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Hobbes: Premier Theorist of Authority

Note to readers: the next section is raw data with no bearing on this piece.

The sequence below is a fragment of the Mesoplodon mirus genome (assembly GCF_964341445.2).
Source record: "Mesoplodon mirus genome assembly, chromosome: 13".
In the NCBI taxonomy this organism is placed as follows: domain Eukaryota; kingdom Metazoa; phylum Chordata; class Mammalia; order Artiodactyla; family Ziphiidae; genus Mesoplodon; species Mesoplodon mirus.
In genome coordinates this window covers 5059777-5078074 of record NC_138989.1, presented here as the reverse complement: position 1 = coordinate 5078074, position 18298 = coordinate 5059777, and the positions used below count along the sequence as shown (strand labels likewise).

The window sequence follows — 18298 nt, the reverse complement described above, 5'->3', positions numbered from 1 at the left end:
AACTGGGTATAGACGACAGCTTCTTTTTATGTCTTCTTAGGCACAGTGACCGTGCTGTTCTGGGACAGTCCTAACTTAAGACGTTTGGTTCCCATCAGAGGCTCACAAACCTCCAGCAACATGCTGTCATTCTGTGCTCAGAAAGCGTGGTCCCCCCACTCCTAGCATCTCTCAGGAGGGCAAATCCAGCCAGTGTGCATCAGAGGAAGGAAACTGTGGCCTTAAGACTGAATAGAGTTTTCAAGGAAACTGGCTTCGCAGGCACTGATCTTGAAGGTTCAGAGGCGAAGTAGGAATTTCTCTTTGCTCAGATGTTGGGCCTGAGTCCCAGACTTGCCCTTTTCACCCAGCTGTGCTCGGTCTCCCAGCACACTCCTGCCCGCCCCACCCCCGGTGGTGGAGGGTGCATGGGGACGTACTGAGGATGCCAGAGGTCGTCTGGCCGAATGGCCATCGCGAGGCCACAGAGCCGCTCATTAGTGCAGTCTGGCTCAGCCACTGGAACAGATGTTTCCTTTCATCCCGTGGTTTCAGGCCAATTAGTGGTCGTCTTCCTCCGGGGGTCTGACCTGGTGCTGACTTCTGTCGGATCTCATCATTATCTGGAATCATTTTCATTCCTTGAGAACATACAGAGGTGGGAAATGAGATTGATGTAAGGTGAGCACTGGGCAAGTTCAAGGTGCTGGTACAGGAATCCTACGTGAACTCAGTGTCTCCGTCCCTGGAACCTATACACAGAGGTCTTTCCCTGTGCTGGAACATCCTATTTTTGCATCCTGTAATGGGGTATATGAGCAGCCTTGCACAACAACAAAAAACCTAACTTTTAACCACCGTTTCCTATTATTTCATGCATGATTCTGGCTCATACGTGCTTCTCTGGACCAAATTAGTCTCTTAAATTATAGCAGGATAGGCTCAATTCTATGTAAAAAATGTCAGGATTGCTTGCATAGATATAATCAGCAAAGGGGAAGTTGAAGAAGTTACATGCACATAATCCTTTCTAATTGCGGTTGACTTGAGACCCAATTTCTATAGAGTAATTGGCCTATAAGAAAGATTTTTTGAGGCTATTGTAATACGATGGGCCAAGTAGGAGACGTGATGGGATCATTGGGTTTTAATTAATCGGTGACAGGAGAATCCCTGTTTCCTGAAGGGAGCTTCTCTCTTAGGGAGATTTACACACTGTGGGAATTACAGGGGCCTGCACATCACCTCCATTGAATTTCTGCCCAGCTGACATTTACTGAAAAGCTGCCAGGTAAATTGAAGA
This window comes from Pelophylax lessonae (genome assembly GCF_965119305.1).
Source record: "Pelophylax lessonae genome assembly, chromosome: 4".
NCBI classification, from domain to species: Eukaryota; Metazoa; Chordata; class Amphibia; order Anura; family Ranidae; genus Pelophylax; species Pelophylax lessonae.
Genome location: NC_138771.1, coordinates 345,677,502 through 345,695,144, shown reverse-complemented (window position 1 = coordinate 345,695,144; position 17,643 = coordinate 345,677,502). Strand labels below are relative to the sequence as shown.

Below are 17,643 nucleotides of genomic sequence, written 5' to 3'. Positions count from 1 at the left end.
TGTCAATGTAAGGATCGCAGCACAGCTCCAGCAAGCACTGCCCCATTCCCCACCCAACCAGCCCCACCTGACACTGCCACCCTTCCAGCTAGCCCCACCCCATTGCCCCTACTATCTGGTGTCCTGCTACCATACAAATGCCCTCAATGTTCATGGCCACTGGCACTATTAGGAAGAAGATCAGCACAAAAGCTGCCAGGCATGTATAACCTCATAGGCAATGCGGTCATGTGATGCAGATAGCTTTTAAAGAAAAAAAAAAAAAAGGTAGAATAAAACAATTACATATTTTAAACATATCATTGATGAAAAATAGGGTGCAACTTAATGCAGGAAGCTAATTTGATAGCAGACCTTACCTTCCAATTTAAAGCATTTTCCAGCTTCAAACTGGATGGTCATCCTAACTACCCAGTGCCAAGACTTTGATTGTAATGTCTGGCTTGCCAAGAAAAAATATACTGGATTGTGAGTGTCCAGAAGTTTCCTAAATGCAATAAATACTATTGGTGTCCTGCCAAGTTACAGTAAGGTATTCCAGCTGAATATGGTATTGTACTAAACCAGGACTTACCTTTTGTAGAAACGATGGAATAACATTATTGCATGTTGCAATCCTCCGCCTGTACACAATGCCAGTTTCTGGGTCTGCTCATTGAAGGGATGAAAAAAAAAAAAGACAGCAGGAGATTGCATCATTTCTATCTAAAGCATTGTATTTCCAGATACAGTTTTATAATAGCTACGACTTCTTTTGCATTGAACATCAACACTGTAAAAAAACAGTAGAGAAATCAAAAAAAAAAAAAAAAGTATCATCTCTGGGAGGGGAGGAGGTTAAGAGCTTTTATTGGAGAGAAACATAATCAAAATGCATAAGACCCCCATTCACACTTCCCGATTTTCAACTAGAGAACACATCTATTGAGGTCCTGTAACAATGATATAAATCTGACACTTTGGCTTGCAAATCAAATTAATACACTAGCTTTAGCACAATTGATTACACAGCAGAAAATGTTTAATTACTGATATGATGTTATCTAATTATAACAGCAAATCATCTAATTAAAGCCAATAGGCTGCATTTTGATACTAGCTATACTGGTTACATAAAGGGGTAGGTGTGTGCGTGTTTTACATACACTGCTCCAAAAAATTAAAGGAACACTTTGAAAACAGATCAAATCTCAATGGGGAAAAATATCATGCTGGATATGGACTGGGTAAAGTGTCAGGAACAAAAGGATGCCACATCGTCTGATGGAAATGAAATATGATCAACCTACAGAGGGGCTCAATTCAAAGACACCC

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The argument of this paper is as follows: IF there is a single most perspicuous account or analysis of the concept of authority, and IF there is a single most compelling normative conception of authority, then that account and that conception find their origin and one of their most forceful articulations in the writings of Thomas Hobbes. Needless to say, the hesitations marked by my two "ifs" are yet larger and more difficult to overcome than my modest graphology can show them to be. If we approach questions about authority with the temperamental or dispositional (but not dogmatic) skepticism of Hobbes himself, we will be suspicious of the idea that there is or ever will be a "single most perspicuous" analysis or a "single most compelling" assessment of this - in the once popular jargon -"essentially contested" concept and idea. His skepticism notwithstanding, Hobbes himself wrote with great verve and self-confidence concerning this topic. We can, at least provisionally, follow him in putting our skepticism in abeyance and do our best to develop the arguments anticipated in the opening paragraph above.


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